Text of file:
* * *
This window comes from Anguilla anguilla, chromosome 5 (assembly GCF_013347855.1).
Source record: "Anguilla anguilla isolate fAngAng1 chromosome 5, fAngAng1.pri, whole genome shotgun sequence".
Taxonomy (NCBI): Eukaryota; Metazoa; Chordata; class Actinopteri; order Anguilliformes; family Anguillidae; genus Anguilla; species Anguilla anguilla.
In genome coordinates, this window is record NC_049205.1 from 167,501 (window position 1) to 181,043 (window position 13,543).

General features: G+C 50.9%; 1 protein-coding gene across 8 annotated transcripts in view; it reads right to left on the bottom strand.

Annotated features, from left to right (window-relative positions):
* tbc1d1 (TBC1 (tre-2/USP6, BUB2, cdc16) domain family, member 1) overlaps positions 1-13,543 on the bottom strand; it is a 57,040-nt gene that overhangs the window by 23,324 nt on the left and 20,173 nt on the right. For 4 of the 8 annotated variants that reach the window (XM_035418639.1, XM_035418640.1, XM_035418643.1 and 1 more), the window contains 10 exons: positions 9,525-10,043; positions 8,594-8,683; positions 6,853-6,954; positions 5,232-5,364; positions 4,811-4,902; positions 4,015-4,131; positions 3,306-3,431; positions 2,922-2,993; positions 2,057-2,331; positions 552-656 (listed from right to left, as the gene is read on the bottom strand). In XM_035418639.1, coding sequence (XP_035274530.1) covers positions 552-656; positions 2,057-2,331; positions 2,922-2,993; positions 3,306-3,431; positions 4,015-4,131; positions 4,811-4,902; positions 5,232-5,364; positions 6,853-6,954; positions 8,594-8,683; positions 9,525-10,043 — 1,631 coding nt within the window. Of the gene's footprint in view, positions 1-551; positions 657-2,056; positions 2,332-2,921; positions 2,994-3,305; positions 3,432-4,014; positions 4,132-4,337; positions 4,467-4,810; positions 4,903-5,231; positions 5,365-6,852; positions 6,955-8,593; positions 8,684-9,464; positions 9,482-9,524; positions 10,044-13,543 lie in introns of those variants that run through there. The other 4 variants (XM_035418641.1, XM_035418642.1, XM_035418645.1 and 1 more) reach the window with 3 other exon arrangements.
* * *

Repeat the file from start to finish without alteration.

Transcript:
This window comes from Anguilla anguilla, chromosome 5 (assembly GCF_013347855.1).
Source record: "Anguilla anguilla isolate fAngAng1 chromosome 5, fAngAng1.pri, whole genome shotgun sequence".
Taxonomy (NCBI): Eukaryota; Metazoa; Chordata; class Actinopteri; order Anguilliformes; family Anguillidae; genus Anguilla; species Anguilla anguilla.
In genome coordinates, this window is record NC_049205.1 from 167,501 (window position 1) to 181,043 (window position 13,543).

General features: G+C 50.9%; 1 protein-coding gene across 8 annotated transcripts in view; it reads right to left on the bottom strand.

Annotated features, from left to right (window-relative positions):
* tbc1d1 (TBC1 (tre-2/USP6, BUB2, cdc16) domain family, member 1) overlaps positions 1-13,543 on the bottom strand; it is a 57,040-nt gene that overhangs the window by 23,324 nt on the left and 20,173 nt on the right. For 4 of the 8 annotated variants that reach the window (XM_035418639.1, XM_035418640.1, XM_035418643.1 and 1 more), the window contains 10 exons: positions 9,525-10,043; positions 8,594-8,683; positions 6,853-6,954; positions 5,232-5,364; positions 4,811-4,902; positions 4,015-4,131; positions 3,306-3,431; positions 2,922-2,993; positions 2,057-2,331; positions 552-656 (listed from right to left, as the gene is read on the bottom strand). In XM_035418639.1, coding sequence (XP_035274530.1) covers positions 552-656; positions 2,057-2,331; positions 2,922-2,993; positions 3,306-3,431; positions 4,015-4,131; positions 4,811-4,902; positions 5,232-5,364; positions 6,853-6,954; positions 8,594-8,683; positions 9,525-10,043 — 1,631 coding nt within the window. Of the gene's footprint in view, positions 1-551; positions 657-2,056; positions 2,332-2,921; positions 2,994-3,305; positions 3,432-4,014; positions 4,132-4,337; positions 4,467-4,810; positions 4,903-5,231; positions 5,365-6,852; positions 6,955-8,593; positions 8,684-9,464; positions 9,482-9,524; positions 10,044-13,543 lie in introns of those variants that run through there. The other 4 variants (XM_035418641.1, XM_035418642.1, XM_035418645.1 and 1 more) reach the window with 3 other exon arrangements.